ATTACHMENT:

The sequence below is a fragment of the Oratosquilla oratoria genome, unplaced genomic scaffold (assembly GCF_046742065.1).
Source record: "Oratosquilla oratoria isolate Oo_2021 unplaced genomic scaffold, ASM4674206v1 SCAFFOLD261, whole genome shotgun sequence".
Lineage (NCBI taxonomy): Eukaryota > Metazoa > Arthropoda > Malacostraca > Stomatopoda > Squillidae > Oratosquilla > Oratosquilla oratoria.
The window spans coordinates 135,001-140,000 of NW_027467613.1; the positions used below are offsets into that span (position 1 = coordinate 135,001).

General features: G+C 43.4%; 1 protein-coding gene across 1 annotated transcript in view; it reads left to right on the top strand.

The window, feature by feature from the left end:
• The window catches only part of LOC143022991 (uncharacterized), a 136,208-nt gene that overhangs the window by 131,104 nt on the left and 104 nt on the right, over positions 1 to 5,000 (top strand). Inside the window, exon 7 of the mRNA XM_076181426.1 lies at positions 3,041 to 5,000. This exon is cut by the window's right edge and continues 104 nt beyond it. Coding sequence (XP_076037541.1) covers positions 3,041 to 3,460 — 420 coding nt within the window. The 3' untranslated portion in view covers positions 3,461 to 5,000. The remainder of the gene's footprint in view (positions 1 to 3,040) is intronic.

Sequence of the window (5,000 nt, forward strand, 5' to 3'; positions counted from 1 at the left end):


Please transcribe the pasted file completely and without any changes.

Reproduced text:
The sequence below is a fragment of the Oratosquilla oratoria genome, unplaced genomic scaffold (assembly GCF_046742065.1).
Source record: "Oratosquilla oratoria isolate Oo_2021 unplaced genomic scaffold, ASM4674206v1 SCAFFOLD261, whole genome shotgun sequence".
Lineage (NCBI taxonomy): Eukaryota > Metazoa > Arthropoda > Malacostraca > Stomatopoda > Squillidae > Oratosquilla > Oratosquilla oratoria.
The window spans coordinates 135,001-140,000 of NW_027467613.1; the positions used below are offsets into that span (position 1 = coordinate 135,001).

General features: G+C 43.4%; 1 protein-coding gene across 1 annotated transcript in view; it reads left to right on the top strand.

The window, feature by feature from the left end:
• The window catches only part of LOC143022991 (uncharacterized), a 136,208-nt gene that overhangs the window by 131,104 nt on the left and 104 nt on the right, over positions 1 to 5,000 (top strand). Inside the window, exon 7 of the mRNA XM_076181426.1 lies at positions 3,041 to 5,000. This exon is cut by the window's right edge and continues 104 nt beyond it. Coding sequence (XP_076037541.1) covers positions 3,041 to 3,460 — 420 coding nt within the window. The 3' untranslated portion in view covers positions 3,461 to 5,000. The remainder of the gene's footprint in view (positions 1 to 3,040) is intronic.

Sequence of the window (5,000 nt, forward strand, 5' to 3'; positions counted from 1 at the left end):